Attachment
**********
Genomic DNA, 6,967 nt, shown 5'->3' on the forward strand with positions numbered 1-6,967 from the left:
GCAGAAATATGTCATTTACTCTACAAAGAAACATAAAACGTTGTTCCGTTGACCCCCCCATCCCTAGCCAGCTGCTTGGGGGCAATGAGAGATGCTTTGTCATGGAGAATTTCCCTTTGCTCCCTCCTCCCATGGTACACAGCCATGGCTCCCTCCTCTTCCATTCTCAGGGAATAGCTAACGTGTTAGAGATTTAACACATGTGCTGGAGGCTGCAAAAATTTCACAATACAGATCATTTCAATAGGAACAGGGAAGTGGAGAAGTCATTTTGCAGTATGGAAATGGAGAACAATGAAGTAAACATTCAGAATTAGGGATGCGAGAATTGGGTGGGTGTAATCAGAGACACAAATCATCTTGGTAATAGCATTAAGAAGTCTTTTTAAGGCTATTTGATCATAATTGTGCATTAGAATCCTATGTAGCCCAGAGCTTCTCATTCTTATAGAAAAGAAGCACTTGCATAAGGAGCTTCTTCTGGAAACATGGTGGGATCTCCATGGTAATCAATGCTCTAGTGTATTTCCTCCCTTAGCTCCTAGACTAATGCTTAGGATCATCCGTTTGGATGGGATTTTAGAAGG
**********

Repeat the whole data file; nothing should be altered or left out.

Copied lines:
Genomic DNA, 6,967 nt, shown 5'->3' on the forward strand with positions numbered 1-6,967 from the left:
GCAGAAATATGTCATTTACTCTACAAAGAAACATAAAACGTTGTTCCGTTGACCCCCCCATCCCTAGCCAGCTGCTTGGGGGCAATGAGAGATGCTTTGTCATGGAGAATTTCCCTTTGCTCCCTCCTCCCATGGTACACAGCCATGGCTCCCTCCTCTTCCATTCTCAGGGAATAGCTAACGTGTTAGAGATTTAACACATGTGCTGGAGGCTGCAAAAATTTCACAATACAGATCATTTCAATAGGAACAGGGAAGTGGAGAAGTCATTTTGCAGTATGGAAATGGAGAACAATGAAGTAAACATTCAGAATTAGGGATGCGAGAATTGGGTGGGTGTAATCAGAGACACAAATCATCTTGGTAATAGCATTAAGAAGTCTTTTTAAGGCTATTTGATCATAATTGTGCATTAGAATCCTATGTAGCCCAGAGCTTCTCATTCTTATAGAAAAGAAGCACTTGCATAAGGAGCTTCTTCTGGAAACATGGTGGGATCTCCATGGTAATCAATGCTCTAGTGTATTTCCTCCCTTAGCTCCTAGACTAATGCTTAGGATCATCCGTTTGGATGGGATTTTAGAAGG